I went back down the road and continued on the trail, passing through a couple gates in a pig fence before eventually landing at the Nu'uanu Lookout at the two mile mark. A sign signifies the trail ends here, but it's only the beginning of the real adventure. Though some tall, overgrown bushes one must push through for about 20ft until the trail opens up and has been obviously groomed. The Oahu Hiking Club does a fine job of keeping these adventure routes open. The brushy start is simply to discourage random visitors from venturing beyond their means.

The trail follows a subsidiary ridge for a mile and a half to the main crest. In dry conditions (rare) it has spectacular views and not terribly difficult. In wetter conditions the tread is slick and muddy and often treacherous. Ropes have been installed to help with the steeper, slickest portions of the route and like the previous day, they were a welcome sight and I used them shamelessly. It rained on and off the whole way to and from the lookout. There were fleeting views through the clouds, always impressive, but fleeting nonetheless. I put on a rain jacket and tucked my camera out of the way when the drizzle turned to more of a light rain. Though the elevation gain was not as relentless as Kaala, the extra wet conditions, boggy mud traps slicker trail conditions made it harder. I spent just over three hours to reach the summit, about 2mi past the lookout. There were no views, not even fleeting to be had for the 4/10mi traverse back and forth between the two summits. What I could see in the clouds was that the ridge drops away dramatically for hundreds of feet on the windward side, sometimes steeply on both. The trail nicely runs along this sharp edge but it's not the same as a knife-edge and there's plenty of vegetation to make one feel fairly secure. Heading back down was more dicey than going up, but the ropes again were a big help. I took my time on both the way up and down, slipping only a few times but enough to help drive the mud into the seat of my pants and my pack. Such fun!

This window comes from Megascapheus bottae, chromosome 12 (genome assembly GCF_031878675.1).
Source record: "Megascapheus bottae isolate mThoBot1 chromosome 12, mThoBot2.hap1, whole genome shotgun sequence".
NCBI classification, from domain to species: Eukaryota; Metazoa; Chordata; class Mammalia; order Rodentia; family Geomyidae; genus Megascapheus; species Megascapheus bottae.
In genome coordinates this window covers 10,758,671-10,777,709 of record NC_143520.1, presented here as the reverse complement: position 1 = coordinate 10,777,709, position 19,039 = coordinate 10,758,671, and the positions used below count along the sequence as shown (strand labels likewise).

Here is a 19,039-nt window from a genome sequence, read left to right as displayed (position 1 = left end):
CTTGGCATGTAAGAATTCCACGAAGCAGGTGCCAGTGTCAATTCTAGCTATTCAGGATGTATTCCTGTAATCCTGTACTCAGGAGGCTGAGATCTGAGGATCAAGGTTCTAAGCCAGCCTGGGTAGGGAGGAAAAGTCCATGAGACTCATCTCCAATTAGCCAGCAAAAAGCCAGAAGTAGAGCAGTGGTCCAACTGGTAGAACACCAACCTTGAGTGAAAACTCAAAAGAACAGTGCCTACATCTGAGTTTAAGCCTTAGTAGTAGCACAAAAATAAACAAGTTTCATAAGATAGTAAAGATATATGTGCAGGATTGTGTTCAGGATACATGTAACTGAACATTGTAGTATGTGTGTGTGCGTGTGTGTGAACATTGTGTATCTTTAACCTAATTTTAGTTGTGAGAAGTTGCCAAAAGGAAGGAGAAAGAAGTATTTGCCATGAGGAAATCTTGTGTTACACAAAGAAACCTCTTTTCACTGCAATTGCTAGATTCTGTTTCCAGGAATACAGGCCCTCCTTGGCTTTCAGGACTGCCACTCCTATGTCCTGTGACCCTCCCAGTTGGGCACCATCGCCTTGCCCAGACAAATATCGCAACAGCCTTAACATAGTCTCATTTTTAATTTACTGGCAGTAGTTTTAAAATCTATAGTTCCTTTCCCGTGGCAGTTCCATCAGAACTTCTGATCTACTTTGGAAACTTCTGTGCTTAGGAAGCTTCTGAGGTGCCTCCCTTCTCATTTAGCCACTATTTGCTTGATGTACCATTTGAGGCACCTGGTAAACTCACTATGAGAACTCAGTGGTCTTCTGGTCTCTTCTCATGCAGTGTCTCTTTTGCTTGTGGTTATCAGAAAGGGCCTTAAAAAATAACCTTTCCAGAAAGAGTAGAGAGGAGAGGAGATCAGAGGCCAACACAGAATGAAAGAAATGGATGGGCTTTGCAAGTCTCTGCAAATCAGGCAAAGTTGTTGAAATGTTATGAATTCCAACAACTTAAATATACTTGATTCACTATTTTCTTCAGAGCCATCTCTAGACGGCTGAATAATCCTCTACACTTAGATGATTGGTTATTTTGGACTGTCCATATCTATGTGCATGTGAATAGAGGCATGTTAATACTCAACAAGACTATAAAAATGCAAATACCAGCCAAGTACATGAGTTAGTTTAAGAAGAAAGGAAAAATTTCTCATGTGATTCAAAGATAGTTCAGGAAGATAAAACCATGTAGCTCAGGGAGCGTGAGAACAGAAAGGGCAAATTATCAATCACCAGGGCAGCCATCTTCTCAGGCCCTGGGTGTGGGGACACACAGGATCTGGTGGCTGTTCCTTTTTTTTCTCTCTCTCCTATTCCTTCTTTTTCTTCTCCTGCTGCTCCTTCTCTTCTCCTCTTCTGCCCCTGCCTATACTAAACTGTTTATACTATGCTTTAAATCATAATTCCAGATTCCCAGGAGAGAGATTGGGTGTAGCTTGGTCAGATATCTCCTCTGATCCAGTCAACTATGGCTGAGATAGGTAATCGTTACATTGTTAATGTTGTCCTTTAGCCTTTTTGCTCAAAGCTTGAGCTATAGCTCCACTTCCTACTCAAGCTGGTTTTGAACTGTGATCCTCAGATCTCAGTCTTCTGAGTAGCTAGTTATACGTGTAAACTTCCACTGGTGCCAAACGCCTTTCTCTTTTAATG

By the time I got back down to the lookout I was pretty much soaked from the waist down, damp elsewhere. My feet were not complaining about the elevation gain today, but rather the wet conditions - and they let me know they weren't happy about it. I plodded my way back to the car when the strongest shower of the morning started up - just for good measure it wanted to make me feel I was in the real Hawaii.

Finishing up before noon, I drove back to the hotel where I took a shower and set my stuff out to start drying. I had a big lunch and rested a bit, eventually deciding to head back out for more. Easier stuff, this time.

Kohelepelepe